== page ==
Deeply, deeply do I regret that now. I was engaged to a girl whom I was very fond of, but the sea called, and I felt I must answer. As I look back, I see my choices now, oh so differently than I saw them then.. On the one hand, Life lay before me, beckoning me with all its beauty, true beauty. On the other lay the sea, cold and forbidding, but to one like I, warm and adventurous, it lay as a promise of distant lands, exotic natures, and budding glories. I intended only to run away for a time, enough to bring home some of the splendor which I felt sure would ensue. But once I sailed, the sea no longer was my friend. Too many times had she tricked me into sailing, and then turned against me, storm after storm, mocking laughter, raucous and loud. Not once during those horrible years did I hear her murmuring call, save when she lured me once more into her menacing jaws. I saw it then, as I do now, in its true state, the enemy of all mankind! I remember, ah, the memory is never fa r from my mind, of the time I sailed for England, and home. After a desperate number of voyages, all failing because of her, I resolved to make for home. The sea promised a safe voyage, and once more I foolishly trusted her. Incredibly she stayed calm and I thought perhaps she took pity on me, and called herself my friend once more.. The first month, I blessed her, called her all the pet names I could think of, and her gentle murmurs comforted me. Her loving call helped me endure the tedious trip. As I walked the deck, the day of the second month, I began to murmur back to the sea. I exalted in her beauty. But hark! The lookout spotted a squall in the east. I rushed to the foredeck, begging her for mercy. Alas, that was not to be. A cloud, nay, not a cloud. How does one explain that ominous mass unless to call it a very figment of that damned place below. Dead black, blotting out all everything except the ragged ribbons of shattered light that flashed again and again across i t. Waves began crashing against the deck, howls from the wind blotting out all sound. Surely the sea must be the habitat of the devil. No devil could live in fire once he has seen the sea in its anger! Waves, roaring with hideous laughter, crying out in mockery of my fear! Tearing timbers apart like toothpicks! Struggling with the lightening one minute, and holding hands the next. I swear it grabbed men with foam-flecked fingers! Thunder crashed, rumbling at the lightening! Lightening flaming back! Rain pouring down, snatching at the sea, each raindrop pounding on a fearsome instrument. Heaven bellowing out loud in her anger. I cried out to the sea in my terror, and she turned on me. Titanic waves, surged towards me, sweeping me off my feet, tossing me from hand to hand like a cat toying with its prey. At that point I lost consciousness and knew no more. When I awoke, the sea was gently rocking me, dappled waves smiling in a flood of gentle sunlight. Fool, FOOL, FOOL! that I was, I once again fell under her sardonic spell. I sat on a floating plank, entranced by the beauty that surrounded me. The call of the sea had once again overtaken me. But lo, the sun grew hot. The glare from the waves mocking my thirst. I realized anew the meaning of the poem,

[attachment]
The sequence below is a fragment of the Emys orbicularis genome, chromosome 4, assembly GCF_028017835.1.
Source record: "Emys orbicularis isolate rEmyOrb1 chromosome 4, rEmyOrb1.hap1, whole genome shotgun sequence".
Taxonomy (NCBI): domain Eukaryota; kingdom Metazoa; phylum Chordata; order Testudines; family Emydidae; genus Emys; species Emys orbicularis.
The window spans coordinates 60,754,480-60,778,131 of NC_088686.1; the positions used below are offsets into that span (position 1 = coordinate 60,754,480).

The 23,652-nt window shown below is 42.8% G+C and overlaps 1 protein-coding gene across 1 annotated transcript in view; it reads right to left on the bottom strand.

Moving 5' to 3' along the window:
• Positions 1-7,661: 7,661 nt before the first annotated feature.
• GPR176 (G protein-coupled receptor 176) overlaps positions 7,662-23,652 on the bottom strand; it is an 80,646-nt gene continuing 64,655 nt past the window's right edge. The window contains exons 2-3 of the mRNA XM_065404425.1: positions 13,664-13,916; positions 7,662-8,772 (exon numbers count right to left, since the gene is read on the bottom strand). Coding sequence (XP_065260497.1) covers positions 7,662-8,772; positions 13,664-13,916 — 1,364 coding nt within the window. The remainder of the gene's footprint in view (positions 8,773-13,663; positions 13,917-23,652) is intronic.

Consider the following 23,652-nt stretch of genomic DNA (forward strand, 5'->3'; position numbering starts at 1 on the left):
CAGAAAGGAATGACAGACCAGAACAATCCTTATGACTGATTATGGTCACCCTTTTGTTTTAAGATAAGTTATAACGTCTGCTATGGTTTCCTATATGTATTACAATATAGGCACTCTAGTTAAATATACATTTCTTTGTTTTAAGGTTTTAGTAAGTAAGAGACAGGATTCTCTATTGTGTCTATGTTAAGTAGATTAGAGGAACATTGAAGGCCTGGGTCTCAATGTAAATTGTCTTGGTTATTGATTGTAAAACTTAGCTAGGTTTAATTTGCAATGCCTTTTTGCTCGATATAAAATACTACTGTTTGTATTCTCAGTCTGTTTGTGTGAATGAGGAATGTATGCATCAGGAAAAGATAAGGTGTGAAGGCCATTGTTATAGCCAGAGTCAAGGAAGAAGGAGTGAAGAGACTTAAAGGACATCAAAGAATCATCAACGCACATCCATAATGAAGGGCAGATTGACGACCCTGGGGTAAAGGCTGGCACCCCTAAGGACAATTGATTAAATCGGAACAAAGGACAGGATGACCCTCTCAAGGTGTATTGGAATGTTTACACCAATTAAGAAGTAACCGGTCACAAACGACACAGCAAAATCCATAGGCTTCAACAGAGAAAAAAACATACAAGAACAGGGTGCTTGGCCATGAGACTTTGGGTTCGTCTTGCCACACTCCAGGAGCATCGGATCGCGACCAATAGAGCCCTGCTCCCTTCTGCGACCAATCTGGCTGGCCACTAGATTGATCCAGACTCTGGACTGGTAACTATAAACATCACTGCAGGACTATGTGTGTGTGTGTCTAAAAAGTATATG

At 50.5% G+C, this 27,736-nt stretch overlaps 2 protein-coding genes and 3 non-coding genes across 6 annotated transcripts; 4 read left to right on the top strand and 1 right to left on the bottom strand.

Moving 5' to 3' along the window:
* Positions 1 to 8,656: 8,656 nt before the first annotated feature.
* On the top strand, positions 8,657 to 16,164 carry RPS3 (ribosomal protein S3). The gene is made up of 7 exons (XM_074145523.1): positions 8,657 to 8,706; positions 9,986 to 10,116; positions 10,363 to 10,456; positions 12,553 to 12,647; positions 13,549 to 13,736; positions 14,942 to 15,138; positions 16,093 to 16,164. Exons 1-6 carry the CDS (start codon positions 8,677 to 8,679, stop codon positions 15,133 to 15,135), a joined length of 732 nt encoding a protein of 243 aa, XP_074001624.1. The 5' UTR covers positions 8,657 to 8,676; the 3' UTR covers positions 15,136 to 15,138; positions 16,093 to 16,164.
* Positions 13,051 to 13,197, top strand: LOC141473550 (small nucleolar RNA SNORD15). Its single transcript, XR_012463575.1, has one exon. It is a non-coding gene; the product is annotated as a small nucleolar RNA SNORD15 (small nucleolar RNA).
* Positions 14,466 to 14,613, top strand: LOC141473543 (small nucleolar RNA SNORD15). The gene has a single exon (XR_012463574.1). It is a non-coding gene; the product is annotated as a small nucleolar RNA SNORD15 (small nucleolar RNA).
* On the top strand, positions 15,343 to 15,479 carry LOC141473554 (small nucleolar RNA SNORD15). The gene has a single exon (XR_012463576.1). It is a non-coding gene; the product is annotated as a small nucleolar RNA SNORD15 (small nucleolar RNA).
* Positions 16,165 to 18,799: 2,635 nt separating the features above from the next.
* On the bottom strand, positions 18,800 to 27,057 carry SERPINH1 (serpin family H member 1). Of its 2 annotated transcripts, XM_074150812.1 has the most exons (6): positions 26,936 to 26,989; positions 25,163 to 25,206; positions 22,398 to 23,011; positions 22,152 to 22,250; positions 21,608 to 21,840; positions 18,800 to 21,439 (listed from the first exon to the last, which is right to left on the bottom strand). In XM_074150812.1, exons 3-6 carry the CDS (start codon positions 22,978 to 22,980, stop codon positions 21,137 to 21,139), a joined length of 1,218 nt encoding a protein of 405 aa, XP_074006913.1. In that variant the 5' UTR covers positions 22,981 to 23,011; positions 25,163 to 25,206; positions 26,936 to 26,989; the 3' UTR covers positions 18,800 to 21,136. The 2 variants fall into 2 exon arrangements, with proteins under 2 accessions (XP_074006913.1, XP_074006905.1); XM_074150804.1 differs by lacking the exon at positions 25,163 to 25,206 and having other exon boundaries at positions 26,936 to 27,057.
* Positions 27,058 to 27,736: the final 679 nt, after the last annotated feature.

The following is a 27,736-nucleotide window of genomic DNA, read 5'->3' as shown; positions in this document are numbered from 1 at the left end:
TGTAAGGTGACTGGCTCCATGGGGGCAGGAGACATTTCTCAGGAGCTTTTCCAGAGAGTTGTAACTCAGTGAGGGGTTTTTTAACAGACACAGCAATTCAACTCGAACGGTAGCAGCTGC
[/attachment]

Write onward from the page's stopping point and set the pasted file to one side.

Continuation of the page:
“Water, water, everywhere,
And all the boards did shrink;
Water, water, everywhere,
Nor any drop to drink.”

Laughter rippled in my ears as I slowly weakened. How bitterly I cursed myself! I called upon heaven to end my wretched misery. Before I fully swooned I heard the distant call of a pounding surf.

I awoke violently, choking with the taste of saltwater. I felt the sea’s long fingers slowly pulling me down. I fought desperately, and on a whim, she changed her mind and thrust me violently against the rocks. I lost consciousness once more. Upon awaking, I stumbled frantically into the jungle, panting like a dog. I heard a stream nearby, and rushing towards the sound, I plunged my head in and drank deeply. I then began to wander for food. I found some food, built a rough structure, and fell asleep. Over the following days I gradually deteriorated. For yet again, the call of the sea permeated my life. I was never out of sound of its soft scornful murmur. It was the song I lived to, slept to, awoke to, and even breathed to. As I now write this chronicle, I feel my heartbeats giving way to its life taking melody. I am lying on the beach, scratching my story onto a scroll of bark. As the storm grows in violence and intensity, I hear the death in its laughter, taking me for its own, I must yield- I am gone...

Postscript: Every year a ship visited the islands on which this man had died. They found him there, perfectly healthy in every way, except for his being dead. No further evidence could be found, and he was taken on board. He was found to be clutching a scroll of bark, which could not be wrenched from his hand. After careful maneuvering it was pried away, and read. This was his story.